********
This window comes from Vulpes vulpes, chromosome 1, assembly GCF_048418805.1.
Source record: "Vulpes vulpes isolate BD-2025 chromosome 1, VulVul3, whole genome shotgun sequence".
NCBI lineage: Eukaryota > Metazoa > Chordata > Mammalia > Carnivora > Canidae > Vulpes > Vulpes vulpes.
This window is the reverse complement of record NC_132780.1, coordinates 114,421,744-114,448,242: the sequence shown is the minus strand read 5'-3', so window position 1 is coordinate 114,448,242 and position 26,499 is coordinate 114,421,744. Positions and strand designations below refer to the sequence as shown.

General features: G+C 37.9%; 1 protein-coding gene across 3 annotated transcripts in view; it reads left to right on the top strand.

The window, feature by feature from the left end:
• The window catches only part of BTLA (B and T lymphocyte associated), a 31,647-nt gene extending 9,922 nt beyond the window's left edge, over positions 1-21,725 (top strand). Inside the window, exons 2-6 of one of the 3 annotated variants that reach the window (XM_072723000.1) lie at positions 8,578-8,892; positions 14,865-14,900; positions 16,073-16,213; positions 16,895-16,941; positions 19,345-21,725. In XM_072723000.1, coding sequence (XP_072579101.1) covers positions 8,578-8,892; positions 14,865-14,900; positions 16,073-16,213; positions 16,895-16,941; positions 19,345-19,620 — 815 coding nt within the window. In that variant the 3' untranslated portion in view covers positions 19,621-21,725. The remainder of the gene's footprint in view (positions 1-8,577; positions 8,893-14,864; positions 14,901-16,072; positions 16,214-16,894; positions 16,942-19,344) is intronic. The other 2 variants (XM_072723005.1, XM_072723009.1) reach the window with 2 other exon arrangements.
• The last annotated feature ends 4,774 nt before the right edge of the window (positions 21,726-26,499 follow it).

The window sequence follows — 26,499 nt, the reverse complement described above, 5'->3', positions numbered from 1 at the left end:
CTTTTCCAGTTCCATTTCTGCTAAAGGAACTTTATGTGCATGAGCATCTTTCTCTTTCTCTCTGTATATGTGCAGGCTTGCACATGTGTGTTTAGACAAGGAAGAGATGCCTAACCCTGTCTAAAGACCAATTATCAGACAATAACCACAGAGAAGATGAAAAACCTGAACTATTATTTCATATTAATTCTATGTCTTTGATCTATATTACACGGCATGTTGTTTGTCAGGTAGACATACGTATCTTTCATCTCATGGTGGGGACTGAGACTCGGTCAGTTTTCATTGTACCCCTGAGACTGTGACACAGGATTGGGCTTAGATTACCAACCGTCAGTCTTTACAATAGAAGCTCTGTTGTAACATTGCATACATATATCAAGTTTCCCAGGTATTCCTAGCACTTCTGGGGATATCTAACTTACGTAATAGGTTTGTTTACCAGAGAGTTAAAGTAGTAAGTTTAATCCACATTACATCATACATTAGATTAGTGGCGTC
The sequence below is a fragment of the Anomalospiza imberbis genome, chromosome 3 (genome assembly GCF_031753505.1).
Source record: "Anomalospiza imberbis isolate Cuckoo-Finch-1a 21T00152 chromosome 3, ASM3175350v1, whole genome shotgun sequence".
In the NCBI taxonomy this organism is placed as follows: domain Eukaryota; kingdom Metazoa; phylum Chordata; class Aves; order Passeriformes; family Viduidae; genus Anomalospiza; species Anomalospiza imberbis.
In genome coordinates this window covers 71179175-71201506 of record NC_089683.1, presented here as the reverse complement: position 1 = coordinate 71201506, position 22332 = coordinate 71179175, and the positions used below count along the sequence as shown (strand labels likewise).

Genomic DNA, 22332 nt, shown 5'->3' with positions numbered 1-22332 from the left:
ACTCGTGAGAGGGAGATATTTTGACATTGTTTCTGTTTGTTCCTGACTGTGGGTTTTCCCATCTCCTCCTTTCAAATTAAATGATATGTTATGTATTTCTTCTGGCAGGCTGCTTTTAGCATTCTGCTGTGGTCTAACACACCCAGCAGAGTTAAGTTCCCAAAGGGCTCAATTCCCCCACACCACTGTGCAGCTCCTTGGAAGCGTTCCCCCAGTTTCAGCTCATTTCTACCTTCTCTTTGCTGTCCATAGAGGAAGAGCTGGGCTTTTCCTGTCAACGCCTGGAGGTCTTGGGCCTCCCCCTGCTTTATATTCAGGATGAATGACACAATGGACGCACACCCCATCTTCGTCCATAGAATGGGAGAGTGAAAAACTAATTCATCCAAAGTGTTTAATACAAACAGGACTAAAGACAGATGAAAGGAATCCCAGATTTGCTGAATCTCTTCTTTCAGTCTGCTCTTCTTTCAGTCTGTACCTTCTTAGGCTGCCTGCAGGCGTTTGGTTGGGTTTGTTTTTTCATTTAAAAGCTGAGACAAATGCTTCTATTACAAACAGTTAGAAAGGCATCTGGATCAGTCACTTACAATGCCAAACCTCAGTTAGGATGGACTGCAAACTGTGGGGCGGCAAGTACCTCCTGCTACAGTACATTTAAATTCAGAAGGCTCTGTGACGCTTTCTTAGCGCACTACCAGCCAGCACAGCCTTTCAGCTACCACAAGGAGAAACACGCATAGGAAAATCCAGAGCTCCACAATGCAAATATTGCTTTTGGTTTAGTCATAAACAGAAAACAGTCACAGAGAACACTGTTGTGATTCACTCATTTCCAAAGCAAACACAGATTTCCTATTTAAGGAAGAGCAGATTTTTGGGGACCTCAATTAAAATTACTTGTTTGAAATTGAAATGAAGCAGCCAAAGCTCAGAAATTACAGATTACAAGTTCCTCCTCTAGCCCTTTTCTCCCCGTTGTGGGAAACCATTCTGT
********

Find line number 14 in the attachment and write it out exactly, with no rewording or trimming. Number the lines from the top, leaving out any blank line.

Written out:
In genome coordinates this window covers 71179175-71201506 of record NC_089683.1, presented here as the reverse complement: position 1 = coordinate 71201506, position 22332 = coordinate 71179175, and the positions used below count along the sequence as shown (strand labels likewise).